I am starting to think that my One-L angst (which was much more pronounced last semester) has much less to do with my intellectual development and more to do with an unfamiliar dearth of recognition from others relative to the recognition I have received in previous academic and other competitive experiences. This may have been obvious for some of my peers from day one, but it has taken Fred Doug to bring this reality to the forefront for me. I worked hard to prepare a coherent brief and develop oral arguments for both sides of the certified question. The same is true for all twenty-nine of my Columbia Fred Doug teammates. Their intellect and efforts should not and do not diminish what I have acquired and accomplished in the process.

Recognition as a Proxy for Big Money

The keynote address at the Fred Doug awards banquet could not have been timelier. Former New Jersey Attorney General Peter C. Harvey (CLS class of '82) warned us not to allow our legal career to be driven by our egos. Mr. Harvey did not say anything particularly novel relative to what has been discussed in this class or on the wiki. However, his comments juxtaposed with my silliness about the whole awards business have allowed me to look at my career aspirations in a new way.

I have convinced myself, at least for the time being, that it will not be too difficult to foreswear a big law firm salary. However, I have not previously considered the extent to which I run the risk of seeking prestige as a proxy for big money. My Fred Doug experience has taught me that I have a hard and unhappy road ahead of me if I place more value in being recognized than in doing the job that needs to get done and/or learning whatever I am supposed to learn. I do not want to become another crab clawing my way through the do-gooder barrel in search of a fellowship that, first and foremost, conveys to the world, "I am not at a big firm earning a big salary, but I could be if I wanted to." I suppose this exercise has been one small step toward removing some barriers to determining what "creative lawyering" is going to be all about for me.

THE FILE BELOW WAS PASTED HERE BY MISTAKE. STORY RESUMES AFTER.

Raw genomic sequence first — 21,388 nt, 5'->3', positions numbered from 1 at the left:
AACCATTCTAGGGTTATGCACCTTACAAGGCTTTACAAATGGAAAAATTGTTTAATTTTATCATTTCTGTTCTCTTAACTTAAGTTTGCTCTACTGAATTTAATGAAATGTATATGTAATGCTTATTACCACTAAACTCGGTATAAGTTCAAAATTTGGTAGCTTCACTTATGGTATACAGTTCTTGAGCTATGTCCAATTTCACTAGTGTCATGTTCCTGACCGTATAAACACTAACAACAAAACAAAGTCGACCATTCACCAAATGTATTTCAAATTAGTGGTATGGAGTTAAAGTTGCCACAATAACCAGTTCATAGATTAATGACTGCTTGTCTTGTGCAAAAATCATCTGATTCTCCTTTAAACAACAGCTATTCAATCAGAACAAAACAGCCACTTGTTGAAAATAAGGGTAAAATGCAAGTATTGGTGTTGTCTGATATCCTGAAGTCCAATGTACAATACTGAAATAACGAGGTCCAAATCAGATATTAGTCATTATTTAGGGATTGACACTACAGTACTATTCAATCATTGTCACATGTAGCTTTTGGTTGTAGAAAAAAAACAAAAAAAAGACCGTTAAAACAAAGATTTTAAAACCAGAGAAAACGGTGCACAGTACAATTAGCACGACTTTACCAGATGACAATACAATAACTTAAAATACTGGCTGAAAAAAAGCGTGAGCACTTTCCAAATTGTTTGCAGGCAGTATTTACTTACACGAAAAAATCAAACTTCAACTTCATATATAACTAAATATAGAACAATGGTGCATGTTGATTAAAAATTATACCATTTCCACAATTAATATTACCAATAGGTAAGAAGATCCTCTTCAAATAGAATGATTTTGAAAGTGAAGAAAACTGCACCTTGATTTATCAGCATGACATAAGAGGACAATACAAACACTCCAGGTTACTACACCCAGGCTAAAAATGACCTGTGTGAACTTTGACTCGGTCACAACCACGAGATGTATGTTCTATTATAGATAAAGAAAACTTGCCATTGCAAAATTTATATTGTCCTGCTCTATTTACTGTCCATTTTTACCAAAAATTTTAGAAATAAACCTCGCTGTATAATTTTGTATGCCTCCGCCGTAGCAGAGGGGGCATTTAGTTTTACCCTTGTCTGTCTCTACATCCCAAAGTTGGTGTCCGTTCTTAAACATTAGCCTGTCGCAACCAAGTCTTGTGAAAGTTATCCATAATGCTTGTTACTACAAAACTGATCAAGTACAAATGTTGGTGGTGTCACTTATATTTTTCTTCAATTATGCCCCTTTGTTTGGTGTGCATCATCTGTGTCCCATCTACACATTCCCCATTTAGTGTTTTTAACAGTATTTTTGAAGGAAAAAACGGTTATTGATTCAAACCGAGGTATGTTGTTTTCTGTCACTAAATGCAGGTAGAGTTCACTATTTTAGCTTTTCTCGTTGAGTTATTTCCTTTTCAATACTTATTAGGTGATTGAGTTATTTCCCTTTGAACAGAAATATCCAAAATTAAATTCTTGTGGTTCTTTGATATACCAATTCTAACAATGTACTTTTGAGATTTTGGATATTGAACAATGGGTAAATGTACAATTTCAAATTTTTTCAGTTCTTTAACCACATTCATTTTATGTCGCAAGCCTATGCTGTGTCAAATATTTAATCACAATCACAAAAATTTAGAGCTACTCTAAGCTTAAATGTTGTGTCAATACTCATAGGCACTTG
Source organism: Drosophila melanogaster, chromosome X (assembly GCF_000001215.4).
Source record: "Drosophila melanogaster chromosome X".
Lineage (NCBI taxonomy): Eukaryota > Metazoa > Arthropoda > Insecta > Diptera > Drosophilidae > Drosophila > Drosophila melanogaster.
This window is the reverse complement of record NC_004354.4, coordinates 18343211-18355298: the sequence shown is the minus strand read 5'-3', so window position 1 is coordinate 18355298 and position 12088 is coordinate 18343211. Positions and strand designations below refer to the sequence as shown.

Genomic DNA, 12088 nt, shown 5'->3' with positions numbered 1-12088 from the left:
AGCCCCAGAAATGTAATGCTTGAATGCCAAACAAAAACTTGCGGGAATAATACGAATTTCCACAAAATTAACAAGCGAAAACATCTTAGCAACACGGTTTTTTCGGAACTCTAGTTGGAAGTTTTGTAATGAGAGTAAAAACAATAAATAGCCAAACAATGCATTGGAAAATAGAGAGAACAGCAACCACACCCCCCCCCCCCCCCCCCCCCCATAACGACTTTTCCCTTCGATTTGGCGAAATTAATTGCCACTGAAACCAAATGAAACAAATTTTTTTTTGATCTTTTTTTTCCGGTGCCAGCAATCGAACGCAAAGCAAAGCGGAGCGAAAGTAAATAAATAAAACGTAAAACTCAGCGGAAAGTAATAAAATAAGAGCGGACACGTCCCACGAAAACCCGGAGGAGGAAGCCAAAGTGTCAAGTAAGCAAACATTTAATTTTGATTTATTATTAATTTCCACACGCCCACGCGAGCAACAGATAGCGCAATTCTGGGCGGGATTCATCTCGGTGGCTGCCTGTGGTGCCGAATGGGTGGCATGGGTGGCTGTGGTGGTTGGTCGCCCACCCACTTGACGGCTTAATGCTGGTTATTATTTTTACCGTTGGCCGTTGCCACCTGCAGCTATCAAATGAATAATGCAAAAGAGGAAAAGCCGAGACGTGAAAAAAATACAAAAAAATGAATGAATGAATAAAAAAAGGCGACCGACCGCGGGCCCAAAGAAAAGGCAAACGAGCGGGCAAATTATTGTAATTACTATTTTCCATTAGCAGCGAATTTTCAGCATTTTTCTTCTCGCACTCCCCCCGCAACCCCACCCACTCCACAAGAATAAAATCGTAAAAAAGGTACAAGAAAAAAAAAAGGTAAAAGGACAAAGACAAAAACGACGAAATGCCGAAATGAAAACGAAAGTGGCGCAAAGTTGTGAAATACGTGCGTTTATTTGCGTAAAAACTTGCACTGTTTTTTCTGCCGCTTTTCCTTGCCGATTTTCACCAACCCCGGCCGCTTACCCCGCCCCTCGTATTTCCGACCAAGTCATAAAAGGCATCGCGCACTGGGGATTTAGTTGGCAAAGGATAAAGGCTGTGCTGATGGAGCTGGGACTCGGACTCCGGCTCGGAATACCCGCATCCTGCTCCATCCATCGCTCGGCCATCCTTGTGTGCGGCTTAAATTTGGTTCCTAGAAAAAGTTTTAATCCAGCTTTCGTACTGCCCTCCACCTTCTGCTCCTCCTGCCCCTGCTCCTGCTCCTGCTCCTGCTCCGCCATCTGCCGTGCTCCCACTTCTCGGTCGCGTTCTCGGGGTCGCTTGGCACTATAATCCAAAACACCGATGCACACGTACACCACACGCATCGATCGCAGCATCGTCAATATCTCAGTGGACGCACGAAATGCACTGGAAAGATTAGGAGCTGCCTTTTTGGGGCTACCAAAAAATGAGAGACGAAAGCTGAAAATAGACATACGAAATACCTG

-- FeliciaGilbert - 19 Feb 2008

  • This is a valuable and important paper on the importance of recognition (and prestige as a form of boiled-down recognition concentrate, the bullion-cube equivalent in "reputational capitalism"). What you say is both emotionally touching and intellectually important. But I need to begin by talking about moot courts.

  • There's no good reason whatever for using simulated appellate arguments as a form of competition for beginning law students: it's a little like making Rugby Union for five-year-olds. The bones aren't set yet, but you apply breaking force to the skeletons? Appellate briefing is difficult. It's a skill that requires, for successful practice, absolute mastery of a complex form along with deftness and suppleness in writing. Argument is still more difficult. But because the confined factual setting, small cast size and short time periods involved in appellate litigation make it easy to simulate, law students begin interacting in appellate simulations long before they are capable of turning out effectively. It's easy to break your back with work and have little to show for it, particularly if your most consistent assistance is a second-year student who knows little more than you do.